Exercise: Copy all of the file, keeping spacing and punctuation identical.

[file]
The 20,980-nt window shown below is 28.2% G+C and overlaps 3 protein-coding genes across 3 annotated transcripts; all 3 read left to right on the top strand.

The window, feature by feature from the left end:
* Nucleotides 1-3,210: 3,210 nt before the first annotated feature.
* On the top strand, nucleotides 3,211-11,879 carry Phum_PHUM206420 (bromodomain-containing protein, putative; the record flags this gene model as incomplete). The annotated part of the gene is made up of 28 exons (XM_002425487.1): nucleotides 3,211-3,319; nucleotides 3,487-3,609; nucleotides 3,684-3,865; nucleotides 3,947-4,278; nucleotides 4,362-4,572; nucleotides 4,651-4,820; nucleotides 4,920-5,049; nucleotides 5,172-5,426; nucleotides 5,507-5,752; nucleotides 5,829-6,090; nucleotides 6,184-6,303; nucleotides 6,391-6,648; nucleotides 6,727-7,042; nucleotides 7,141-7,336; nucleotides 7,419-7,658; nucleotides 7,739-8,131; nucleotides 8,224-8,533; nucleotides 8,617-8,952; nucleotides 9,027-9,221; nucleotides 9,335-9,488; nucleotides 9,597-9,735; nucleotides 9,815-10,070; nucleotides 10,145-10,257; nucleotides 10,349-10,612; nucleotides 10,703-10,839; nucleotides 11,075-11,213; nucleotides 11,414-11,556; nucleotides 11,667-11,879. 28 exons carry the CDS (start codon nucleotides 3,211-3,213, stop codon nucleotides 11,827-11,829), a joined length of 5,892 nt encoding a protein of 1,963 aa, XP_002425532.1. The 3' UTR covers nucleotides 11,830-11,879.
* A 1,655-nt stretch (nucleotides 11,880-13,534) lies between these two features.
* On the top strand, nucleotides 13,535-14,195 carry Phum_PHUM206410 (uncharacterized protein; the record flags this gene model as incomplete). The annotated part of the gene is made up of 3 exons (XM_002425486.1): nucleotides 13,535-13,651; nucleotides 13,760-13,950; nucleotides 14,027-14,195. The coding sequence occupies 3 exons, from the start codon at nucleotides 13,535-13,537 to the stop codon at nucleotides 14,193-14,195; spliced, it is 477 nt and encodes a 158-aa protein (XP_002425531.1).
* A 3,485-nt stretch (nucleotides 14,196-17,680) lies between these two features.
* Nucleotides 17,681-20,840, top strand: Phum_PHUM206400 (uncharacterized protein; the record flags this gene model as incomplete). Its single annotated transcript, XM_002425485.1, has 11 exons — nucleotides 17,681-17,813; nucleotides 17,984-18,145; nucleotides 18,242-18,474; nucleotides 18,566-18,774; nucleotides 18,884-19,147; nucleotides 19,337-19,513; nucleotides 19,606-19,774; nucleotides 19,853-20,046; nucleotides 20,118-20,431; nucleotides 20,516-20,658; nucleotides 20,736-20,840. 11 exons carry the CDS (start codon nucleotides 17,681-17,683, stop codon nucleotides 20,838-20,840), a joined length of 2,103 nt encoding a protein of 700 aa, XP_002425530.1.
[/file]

The 20,980-nt window shown below is 28.2% G+C and overlaps 3 protein-coding genes across 3 annotated transcripts; all 3 read left to right on the top strand.

The window, feature by feature from the left end:
* Nucleotides 1-3,210: 3,210 nt before the first annotated feature.
* On the top strand, nucleotides 3,211-11,879 carry Phum_PHUM206420 (bromodomain-containing protein, putative; the record flags this gene model as incomplete). The annotated part of the gene is made up of 28 exons (XM_002425487.1): nucleotides 3,211-3,319; nucleotides 3,487-3,609; nucleotides 3,684-3,865; nucleotides 3,947-4,278; nucleotides 4,362-4,572; nucleotides 4,651-4,820; nucleotides 4,920-5,049; nucleotides 5,172-5,426; nucleotides 5,507-5,752; nucleotides 5,829-6,090; nucleotides 6,184-6,303; nucleotides 6,391-6,648; nucleotides 6,727-7,042; nucleotides 7,141-7,336; nucleotides 7,419-7,658; nucleotides 7,739-8,131; nucleotides 8,224-8,533; nucleotides 8,617-8,952; nucleotides 9,027-9,221; nucleotides 9,335-9,488; nucleotides 9,597-9,735; nucleotides 9,815-10,070; nucleotides 10,145-10,257; nucleotides 10,349-10,612; nucleotides 10,703-10,839; nucleotides 11,075-11,213; nucleotides 11,414-11,556; nucleotides 11,667-11,879. 28 exons carry the CDS (start codon nucleotides 3,211-3,213, stop codon nucleotides 11,827-11,829), a joined length of 5,892 nt encoding a protein of 1,963 aa, XP_002425532.1. The 3' UTR covers nucleotides 11,830-11,879.
* A 1,655-nt stretch (nucleotides 11,880-13,534) lies between these two features.
* On the top strand, nucleotides 13,535-14,195 carry Phum_PHUM206410 (uncharacterized protein; the record flags this gene model as incomplete). The annotated part of the gene is made up of 3 exons (XM_002425486.1): nucleotides 13,535-13,651; nucleotides 13,760-13,950; nucleotides 14,027-14,195. The coding sequence occupies 3 exons, from the start codon at nucleotides 13,535-13,537 to the stop codon at nucleotides 14,193-14,195; spliced, it is 477 nt and encodes a 158-aa protein (XP_002425531.1).
* A 3,485-nt stretch (nucleotides 14,196-17,680) lies between these two features.
* Nucleotides 17,681-20,840, top strand: Phum_PHUM206400 (uncharacterized protein; the record flags this gene model as incomplete). Its single annotated transcript, XM_002425485.1, has 11 exons — nucleotides 17,681-17,813; nucleotides 17,984-18,145; nucleotides 18,242-18,474; nucleotides 18,566-18,774; nucleotides 18,884-19,147; nucleotides 19,337-19,513; nucleotides 19,606-19,774; nucleotides 19,853-20,046; nucleotides 20,118-20,431; nucleotides 20,516-20,658; nucleotides 20,736-20,840. 11 exons carry the CDS (start codon nucleotides 17,681-17,683, stop codon nucleotides 20,838-20,840), a joined length of 2,103 nt encoding a protein of 700 aa, XP_002425530.1.